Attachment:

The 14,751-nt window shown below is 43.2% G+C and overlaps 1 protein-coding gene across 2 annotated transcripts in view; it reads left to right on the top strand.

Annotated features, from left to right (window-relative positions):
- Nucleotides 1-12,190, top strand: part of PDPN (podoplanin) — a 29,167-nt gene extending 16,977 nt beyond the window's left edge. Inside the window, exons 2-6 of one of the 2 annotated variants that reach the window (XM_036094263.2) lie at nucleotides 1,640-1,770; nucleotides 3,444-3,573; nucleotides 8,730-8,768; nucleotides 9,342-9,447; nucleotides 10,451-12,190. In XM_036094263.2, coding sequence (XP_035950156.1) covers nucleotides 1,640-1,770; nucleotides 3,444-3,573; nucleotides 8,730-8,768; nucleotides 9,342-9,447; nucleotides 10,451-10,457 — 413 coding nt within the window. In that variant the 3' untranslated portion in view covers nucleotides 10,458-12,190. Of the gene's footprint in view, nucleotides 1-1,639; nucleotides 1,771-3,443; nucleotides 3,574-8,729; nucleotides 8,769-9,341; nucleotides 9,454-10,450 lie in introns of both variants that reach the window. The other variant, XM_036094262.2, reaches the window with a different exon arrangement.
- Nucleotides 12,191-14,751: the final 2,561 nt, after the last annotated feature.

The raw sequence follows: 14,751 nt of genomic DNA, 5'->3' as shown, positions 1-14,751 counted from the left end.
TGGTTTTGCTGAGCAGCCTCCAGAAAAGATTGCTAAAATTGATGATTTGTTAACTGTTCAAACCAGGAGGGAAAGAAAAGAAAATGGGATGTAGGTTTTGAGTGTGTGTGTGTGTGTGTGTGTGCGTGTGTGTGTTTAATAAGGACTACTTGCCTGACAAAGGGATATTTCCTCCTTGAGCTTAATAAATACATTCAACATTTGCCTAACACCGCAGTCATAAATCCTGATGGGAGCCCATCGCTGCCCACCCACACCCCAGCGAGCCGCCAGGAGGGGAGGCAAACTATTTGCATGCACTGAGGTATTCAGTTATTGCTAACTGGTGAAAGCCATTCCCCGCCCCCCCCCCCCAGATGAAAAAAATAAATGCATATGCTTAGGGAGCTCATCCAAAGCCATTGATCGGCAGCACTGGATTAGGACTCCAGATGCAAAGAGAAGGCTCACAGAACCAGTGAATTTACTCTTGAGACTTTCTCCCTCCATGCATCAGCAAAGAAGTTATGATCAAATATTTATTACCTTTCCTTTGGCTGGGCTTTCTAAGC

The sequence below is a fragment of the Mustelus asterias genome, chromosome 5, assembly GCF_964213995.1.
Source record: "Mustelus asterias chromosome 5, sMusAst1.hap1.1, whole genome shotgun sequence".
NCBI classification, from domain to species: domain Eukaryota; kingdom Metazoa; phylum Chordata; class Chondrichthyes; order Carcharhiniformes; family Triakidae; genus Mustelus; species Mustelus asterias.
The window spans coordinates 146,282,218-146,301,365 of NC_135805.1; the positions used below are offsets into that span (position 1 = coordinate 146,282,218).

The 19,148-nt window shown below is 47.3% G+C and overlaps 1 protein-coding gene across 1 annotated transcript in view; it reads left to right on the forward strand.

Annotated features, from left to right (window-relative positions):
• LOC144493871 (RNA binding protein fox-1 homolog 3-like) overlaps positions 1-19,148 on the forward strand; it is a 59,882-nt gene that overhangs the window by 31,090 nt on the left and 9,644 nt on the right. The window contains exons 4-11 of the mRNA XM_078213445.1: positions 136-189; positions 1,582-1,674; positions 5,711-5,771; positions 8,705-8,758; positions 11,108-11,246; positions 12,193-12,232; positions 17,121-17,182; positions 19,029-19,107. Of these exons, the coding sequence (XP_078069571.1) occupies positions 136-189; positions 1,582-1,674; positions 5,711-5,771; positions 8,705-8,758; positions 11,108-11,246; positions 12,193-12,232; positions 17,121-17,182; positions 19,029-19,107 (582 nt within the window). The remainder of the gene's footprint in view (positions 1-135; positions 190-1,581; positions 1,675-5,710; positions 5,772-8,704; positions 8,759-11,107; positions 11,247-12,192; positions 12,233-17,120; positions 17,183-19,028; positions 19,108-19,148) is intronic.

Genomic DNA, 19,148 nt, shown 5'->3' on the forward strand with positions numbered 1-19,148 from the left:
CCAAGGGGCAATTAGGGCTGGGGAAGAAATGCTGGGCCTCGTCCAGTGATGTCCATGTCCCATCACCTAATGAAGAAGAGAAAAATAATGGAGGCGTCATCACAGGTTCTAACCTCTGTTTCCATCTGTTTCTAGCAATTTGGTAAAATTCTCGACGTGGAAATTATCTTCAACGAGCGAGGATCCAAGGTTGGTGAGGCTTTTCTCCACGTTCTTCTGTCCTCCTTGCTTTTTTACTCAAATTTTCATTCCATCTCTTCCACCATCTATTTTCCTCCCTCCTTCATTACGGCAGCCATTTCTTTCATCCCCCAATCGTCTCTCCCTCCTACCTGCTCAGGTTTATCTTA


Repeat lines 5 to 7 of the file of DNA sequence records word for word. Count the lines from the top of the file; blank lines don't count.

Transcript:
The raw sequence follows: 14,751 nt of genomic DNA, 5'->3' as shown, positions 1-14,751 counted from the left end.
TGGTTTTGCTGAGCAGCCTCCAGAAAAGATTGCTAAAATTGATGATTTGTTAACTGTTCAAACCAGGAGGGAAAGAAAAGAAAATGGGATGTAGGTTTTGAGTGTGTGTGTGTGTGTGTGTGTGCGTGTGTGTGTTTAATAAGGACTACTTGCCTGACAAAGGGATATTTCCTCCTTGAGCTTAATAAATACATTCAACATTTGCCTAACACCGCAGTCATAAATCCTGATGGGAGCCCATCGCTGCCCACCCACACCCCAGCGAGCCGCCAGGAGGGGAGGCAAACTATTTGCATGCACTGAGGTATTCAGTTATTGCTAACTGGTGAAAGCCATTCCCCGCCCCCCCCCCCCAGATGAAAAAAATAAATGCATATGCTTAGGGAGCTCATCCAAAGCCATTGATCGGCAGCACTGGATTAGGACTCCAGATGCAAAGAGAAGGCTCACAGAACCAGTGAATTTACTCTTGAGACTTTCTCCCTCCATGCATCAGCAAAGAAGTTATGATCAAATATTTATTACCTTTCCTTTGGCTGGGCTTTCTAAGC

The sequence below is a fragment of the Mustelus asterias genome, chromosome 5, assembly GCF_964213995.1.